Although extremely durable in nature, proper concrete care and maintenance will add to the value of your investment. The following guidelines will benefit your concrete's longevity:
Do not apply de-icing chemicals for snow and ice removal during winter months. Sand is recommended to provide traction if needed.
Never apply deicers containing ammonium sulfate or ammonium nitrate. While these products may be sold as de-icers, they aggressively attack concrete surfaces, deteriorating their structural integrity. Another big product to avoid is salt. Salt eats at ALL types of masonry installations including concrete.
Your stamped and colored concrete installations should be properly cleaned and sealed on a regular basis. The frequency will depend on the traffic level and type - cars, foot traffic, etc. – as well as the concrete's exposure level to water and chemicals. At Van Haren Construction we recommend resealing your concrete every two to three years. Longer durations in-between sealant applications may result in slight color fading.
Concrete should always be installed over a strong base. At Van Haren Construction we install concrete over a minimum 4" base made-up of compacted process gravel. Our installations are typically reinforced with re-bar or fiber mesh. If the temperature is expected to remain above 50 degrees for 30 days we apply a cure and seal product to help the concrete cure slower, reducing the potential for shrinkage cracks.
Ultraviolet Light, as cast by the sun, affects the pigments within concrete. Continuous sun exposure without a proper sealant application typically results in color fading. Maintaining a sealed surface is the best defense for preserving your concrete's color.
Exterior concrete is exposed to Minnesota's freeze / thaw cycles. To buffer these effects, expansion joints or cuts, are made into the concrete to allow for the expansion and contraction of the slab. The first buffer is the layer of process gravel, as it assists in reducing the pressure from frost heaves. When frost heaves do occur, the expansion cuts help to prevent cracking. However, cracks may appear over time if pressure on the concrete slab is not diverted into the expansion cuts. Even if done properly, cracking can still occur, so there is no gaurentee against cracking.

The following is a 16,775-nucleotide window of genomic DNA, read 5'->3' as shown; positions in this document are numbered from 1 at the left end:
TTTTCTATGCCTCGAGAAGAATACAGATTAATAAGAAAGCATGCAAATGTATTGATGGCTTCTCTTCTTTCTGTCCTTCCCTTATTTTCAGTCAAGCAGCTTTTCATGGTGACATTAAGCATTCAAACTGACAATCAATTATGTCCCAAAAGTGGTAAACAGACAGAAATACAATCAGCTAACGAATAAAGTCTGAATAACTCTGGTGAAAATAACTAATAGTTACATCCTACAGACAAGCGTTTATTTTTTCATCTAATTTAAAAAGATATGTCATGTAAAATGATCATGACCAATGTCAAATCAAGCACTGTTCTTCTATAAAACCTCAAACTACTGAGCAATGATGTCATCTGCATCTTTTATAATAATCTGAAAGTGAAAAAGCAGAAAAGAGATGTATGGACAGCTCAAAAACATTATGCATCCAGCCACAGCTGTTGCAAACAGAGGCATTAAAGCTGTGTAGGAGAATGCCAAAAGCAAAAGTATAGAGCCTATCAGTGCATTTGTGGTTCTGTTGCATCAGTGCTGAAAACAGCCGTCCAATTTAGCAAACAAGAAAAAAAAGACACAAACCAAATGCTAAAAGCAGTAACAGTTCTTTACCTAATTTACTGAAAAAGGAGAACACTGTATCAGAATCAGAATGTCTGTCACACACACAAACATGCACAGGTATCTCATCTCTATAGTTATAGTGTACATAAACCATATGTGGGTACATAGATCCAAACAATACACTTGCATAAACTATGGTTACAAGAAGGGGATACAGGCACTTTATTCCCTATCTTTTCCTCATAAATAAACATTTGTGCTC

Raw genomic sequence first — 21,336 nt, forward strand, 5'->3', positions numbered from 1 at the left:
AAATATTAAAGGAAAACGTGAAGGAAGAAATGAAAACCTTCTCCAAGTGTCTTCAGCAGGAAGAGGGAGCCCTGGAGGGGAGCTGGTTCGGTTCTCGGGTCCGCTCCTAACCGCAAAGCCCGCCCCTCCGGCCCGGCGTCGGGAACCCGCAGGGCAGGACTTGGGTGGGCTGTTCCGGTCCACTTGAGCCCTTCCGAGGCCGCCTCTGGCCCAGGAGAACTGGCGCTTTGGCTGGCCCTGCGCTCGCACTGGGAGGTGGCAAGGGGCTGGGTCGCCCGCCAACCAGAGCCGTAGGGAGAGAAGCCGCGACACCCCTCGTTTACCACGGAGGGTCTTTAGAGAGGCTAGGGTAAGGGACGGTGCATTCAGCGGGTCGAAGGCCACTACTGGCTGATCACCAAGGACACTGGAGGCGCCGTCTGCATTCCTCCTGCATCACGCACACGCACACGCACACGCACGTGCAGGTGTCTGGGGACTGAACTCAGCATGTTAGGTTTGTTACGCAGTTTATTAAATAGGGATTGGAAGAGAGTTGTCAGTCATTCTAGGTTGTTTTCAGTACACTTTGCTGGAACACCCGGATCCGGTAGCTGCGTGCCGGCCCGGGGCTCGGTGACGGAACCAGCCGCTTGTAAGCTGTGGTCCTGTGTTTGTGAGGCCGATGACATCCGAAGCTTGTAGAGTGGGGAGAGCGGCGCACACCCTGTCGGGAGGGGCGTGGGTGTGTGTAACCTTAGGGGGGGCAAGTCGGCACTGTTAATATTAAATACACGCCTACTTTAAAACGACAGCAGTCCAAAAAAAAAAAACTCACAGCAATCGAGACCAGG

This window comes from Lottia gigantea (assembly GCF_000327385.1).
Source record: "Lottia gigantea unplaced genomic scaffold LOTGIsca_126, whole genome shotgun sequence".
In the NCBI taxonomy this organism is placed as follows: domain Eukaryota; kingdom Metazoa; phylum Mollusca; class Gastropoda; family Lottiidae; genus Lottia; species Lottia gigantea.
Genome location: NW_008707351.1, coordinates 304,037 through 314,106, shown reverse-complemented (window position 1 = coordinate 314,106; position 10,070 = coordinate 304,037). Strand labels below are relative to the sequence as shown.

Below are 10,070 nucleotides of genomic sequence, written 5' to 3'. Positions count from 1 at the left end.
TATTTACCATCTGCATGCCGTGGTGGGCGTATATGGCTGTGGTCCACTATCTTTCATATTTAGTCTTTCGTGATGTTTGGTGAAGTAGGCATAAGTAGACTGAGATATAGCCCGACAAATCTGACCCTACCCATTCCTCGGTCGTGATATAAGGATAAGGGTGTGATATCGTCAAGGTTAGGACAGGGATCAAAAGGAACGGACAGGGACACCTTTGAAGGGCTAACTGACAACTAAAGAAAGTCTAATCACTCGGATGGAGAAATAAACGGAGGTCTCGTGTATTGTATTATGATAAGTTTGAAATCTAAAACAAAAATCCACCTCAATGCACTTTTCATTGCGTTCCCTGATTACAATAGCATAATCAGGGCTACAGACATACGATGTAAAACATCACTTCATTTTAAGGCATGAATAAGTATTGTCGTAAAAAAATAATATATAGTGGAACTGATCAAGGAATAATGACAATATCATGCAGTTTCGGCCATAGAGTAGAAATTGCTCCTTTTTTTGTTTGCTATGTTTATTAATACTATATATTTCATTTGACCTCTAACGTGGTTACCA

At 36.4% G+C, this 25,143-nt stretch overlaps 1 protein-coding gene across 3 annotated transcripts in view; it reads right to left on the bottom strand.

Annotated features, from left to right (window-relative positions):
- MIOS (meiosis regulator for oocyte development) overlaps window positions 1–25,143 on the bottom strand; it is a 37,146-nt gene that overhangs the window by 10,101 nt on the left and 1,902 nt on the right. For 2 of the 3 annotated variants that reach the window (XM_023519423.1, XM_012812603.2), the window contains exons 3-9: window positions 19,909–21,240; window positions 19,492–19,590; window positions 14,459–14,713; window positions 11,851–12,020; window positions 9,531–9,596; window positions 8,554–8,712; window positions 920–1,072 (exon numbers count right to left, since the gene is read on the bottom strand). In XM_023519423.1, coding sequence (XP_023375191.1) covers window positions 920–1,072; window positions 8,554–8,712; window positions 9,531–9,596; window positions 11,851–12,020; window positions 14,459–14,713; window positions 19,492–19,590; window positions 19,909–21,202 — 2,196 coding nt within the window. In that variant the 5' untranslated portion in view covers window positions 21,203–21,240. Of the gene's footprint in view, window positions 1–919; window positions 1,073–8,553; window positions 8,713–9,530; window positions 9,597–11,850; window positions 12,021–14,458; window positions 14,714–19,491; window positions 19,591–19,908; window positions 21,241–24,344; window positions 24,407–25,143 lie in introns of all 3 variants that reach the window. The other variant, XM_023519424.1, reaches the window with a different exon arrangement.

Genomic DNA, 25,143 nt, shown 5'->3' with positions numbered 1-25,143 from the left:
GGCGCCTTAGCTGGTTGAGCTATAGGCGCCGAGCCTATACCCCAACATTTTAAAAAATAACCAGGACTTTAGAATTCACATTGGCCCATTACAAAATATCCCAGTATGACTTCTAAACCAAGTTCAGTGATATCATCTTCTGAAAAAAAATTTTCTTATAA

Cleaning your concrete driveway on occasion and keeping it sealed are the best measures you can take to keep it looking its best. How often you clean and reseal will depend on the weather conditions the concrete is exposed to and the amount of vehicle traffic it receives. Generally, you should reseal a concrete driveway every two years or so, or when the finish begins to show wear. Good commercial sealers are available from concrete material suppliers and hardware stores. Or ask your contractor for recommendations. Always apply the sealer according to the manufacturer's recommendations.
While a sealer will help to protect concrete from stain absorption, it's still a good idea to remove oil, gasoline, grease and other spills as soon as possible. If the concrete does discolor, pressure washing and certain cleaning chemicals will remove most stains.
Using deicers on your concrete driveway in the winter can cause surface damage—primarily scaling and spalling—by forcing the thawing and refreezing of moisture. Products containing ammonium nitrates and ammonium sulphates are especially harmful because they will actually attack the concrete chemically. Rock salt (sodium chloride) or calcium chloride will do less damage, but they can harm vegetation and corrode metal. Avoid the use of any deicers the first winter after driveway placement, since new concrete is more susceptible to the harmful effects of salt. As an alternative, use sand for traction.
Although concrete is one of the most durable paving materials for driveway construction, the typical residential driveway isn't engineered to support heavy vehicles (like a huge moving van) and large construction equipment. Also use care when plowing or shoveling your driveway. Avoid the use of metal blades that might scrape or scratch the surface.]
Content courtesy of ConcreteNetwork.com. Taken 4/17/14.